It’s a bad sign chilling here in lovely Barcelona in the lobby of the Hotel Colon (which I’m told has a different meaning in Spanish, thank heavens), thinking about the movie I saw to escape the rain last night, that, despite having seen the trailer and read about it a few months (or weeks, maybe?) ago, I had to ask the internet if On The Road had actually come and gone in the states, or had yet to open. Well, seems it’s some of both. One of those slow releases meant to build word of mouth, it’s playing all over now, so people across the globe have the opportunity to fall asleep watching a classic novel all about restless youth drop dead on the silver screen.
Which is perhaps overly harsh. It’s not all that bad. It’s practically falling all over itself with its cast, which includes Viggo Mortensen (as William S. Burroughs), Steve Buscemi (as a creepy old dude), Amy Adams (who sweeps lizards out of trees and chats about blow-jobs), Kristen Stewart (as Mary Lou, the naked party girl), Kirtsten Dunst (as the whiny straight girl), and so on and so forth. It’s directed by Walter Salles, who previously made the more entertaining The Motorcycle Diaries. Which is clearly why producer Francis Ford Coppola, who bought the rights to On The Road in the ’70s or so, hired him to direct it. He makes movies about young historical figures on the road! Sign him up!
Of course Coppola almost made the movie with Ethan Hawke as Sal and Brad Pitt as Dean. So we dodged a bullet there. This version stars that guy from Worst-Movie-Ever contender Tron: Legacy, Garrett Hedlund, as Dean, and Sam Riley as Sal, neither of whom embarasses themselves, though I kind of hated Riley’s Jack Kerouac voice impression, a weirdly fake rasp. Mortensen does a better job with his Burroughs impression.
But the acting isn’t really the issue. The issue is the lack of momentum. We have here a bunch of characters who drive all over, hang out in New York and Denver and San Francisco and Mexico, have more sex than a troop of bonobos, smoke weed, drink booze, recite poetry and so on and so forth, and while with those activities going on one can’t help but remain at least mildly interested in what happens next, what happens next is, and continues until the end to be, surprisingly dull and lifeless.
These characters should be leaping off the screen, punching you in the head and insulting your mother. They should be jazzing you up and getting you off. They should be inspired, mad, raving, and impulsive! Instead we get an incredibly passive Sal watching and narrating from a vast distance for two hours, until finally, in 30 seconds of screen time, he busts out one of the most beloved novels of the 20th century. Reading it, you’d be inclined to think he was rather involved in all of those adventures and not merely observing them from on high. Watching it, you have to assume his book is as limp as a wet dishrag.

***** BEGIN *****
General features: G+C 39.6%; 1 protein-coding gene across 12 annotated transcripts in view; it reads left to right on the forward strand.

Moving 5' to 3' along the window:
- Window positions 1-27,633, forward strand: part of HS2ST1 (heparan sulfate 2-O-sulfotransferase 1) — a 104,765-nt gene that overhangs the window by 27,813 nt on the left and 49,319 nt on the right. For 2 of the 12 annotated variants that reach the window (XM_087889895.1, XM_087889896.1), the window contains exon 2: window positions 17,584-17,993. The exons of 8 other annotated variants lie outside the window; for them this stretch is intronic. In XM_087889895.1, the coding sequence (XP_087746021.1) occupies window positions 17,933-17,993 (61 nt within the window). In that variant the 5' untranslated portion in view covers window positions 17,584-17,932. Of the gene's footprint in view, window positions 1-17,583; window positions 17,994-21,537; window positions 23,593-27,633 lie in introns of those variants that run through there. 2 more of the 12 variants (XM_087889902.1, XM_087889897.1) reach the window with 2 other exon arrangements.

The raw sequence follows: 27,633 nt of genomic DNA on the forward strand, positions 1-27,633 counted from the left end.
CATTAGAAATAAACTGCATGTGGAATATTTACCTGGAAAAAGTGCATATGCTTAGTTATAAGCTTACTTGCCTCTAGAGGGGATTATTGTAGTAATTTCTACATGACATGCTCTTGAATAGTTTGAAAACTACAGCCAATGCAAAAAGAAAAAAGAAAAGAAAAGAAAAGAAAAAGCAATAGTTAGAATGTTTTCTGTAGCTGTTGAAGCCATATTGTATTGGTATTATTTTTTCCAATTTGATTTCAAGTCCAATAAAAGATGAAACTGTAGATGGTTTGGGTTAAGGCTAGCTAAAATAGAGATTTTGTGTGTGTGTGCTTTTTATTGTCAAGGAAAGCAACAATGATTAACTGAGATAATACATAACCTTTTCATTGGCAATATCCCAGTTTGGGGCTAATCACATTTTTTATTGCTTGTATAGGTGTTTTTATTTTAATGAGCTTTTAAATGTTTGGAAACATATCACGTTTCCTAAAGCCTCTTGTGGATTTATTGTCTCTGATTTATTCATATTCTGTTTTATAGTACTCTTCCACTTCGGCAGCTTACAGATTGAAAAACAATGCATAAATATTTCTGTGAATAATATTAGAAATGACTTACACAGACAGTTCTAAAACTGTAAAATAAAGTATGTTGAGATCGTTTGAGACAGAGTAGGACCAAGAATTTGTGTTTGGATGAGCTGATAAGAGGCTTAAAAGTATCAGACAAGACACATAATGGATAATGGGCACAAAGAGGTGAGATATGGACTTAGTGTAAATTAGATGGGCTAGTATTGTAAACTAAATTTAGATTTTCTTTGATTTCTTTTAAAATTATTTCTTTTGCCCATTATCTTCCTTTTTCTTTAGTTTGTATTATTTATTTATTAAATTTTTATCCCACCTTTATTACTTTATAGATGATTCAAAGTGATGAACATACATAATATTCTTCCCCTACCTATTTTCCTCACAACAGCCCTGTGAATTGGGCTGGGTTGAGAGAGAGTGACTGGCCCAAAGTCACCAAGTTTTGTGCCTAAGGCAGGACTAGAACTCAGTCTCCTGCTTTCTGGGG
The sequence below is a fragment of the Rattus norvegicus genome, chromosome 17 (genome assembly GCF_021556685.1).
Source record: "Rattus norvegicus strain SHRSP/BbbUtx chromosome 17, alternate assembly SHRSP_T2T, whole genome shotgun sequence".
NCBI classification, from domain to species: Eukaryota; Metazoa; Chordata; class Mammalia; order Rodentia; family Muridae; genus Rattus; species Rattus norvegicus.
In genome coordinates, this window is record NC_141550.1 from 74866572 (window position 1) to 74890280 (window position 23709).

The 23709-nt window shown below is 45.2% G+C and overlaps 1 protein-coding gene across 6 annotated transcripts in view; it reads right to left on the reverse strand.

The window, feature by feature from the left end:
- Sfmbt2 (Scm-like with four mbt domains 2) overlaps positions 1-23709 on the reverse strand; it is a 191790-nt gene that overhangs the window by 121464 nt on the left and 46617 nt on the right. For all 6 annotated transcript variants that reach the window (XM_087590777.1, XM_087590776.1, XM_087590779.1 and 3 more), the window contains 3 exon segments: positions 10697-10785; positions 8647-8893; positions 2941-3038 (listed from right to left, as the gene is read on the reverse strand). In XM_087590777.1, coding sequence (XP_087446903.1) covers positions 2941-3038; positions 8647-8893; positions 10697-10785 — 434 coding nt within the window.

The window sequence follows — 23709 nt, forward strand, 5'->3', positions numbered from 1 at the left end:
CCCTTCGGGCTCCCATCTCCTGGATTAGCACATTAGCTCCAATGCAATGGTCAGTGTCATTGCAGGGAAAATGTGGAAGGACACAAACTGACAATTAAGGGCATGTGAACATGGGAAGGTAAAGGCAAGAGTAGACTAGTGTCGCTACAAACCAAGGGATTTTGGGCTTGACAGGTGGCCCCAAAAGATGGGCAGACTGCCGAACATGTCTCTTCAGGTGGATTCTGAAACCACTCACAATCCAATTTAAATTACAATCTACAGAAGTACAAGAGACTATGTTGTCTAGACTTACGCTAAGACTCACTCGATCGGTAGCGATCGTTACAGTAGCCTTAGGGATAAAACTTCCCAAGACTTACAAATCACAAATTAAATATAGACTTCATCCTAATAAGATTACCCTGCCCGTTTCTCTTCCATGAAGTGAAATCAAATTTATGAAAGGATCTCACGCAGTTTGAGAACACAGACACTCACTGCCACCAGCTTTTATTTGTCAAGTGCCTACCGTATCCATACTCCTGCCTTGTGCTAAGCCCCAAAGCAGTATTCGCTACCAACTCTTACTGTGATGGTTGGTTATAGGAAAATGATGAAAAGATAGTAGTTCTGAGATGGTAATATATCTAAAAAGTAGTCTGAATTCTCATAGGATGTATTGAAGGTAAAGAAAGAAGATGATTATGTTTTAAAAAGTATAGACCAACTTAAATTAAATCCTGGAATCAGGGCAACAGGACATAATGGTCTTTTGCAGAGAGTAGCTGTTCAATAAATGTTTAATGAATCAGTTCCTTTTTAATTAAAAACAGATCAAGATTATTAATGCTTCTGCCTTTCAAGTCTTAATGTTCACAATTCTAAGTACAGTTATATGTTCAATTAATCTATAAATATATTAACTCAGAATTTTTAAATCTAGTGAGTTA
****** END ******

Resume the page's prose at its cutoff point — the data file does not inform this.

There must be a way to translate the beat of the beats to film, a way to mimic the stomping musical jazz the characters talked and fucked and wrote with, but Salles, though he tries hard, comes up empty, with jittery editing that tries to cover the lack of pacing, Kerouac’s words narrated to make up for the lack of poetry on screen, artifice where earthiness is needed. Breathless this ain’t, though it sure wishes it was.
Kerouac famously wrote On The Road on one continuous scroll of paper he ran through his typerwiter, pounding it out in a matter of weeks. Where’s that feeling in the movie? On The Road–the novel–is about jumping into the mad flow of life and reporting on it from within. The movie is all told from without. And I never even liked the book that much! It’s just that the more I think about the movie, the more I love the book in retrospect. For my taste, Kerouac was no Burroughs, but goddammit, man, On The Road rolled along, didn’t it? It had music in it!
yes! yes! yes!
I couldn’t agree more, but On the Road is one of my favourite stories ever so I was absolutely appalled when I saw this effort.
As sad as it is to admit, maybe some things just aren’t meant for film?
I don’t know much about the theory of cinema or anything but I wish there was some sort of mathematical formula or guideline for successful adaptions as it seems that sometimes its all just guess work.
It’s true, some books are not easily translatable to movies. But people keep on trying. I admit I’m glad there’s no mathematical formula for doing so. What it takes is a lot of creativity and an understanding of what made the story powerful to begin with. Too often filmmakers think that by just showing what was on the page, and throwing in some narration wherein all of those pretty words are spoken aloud, they’ll have succeeded. They haven’t. You need to be Kubrick turning Red Alert, the serious story of nuclear devastation, into the comedy Dr. Strangelove, or Cronenberg turning Burroughs’s Naked Lunch into goo leaking monsters and talking typewriter/bug/assholes. Sometime soon I’ll be writing something big on the art of adaptation…
Whither goest thou America, in thy shiny car in the night?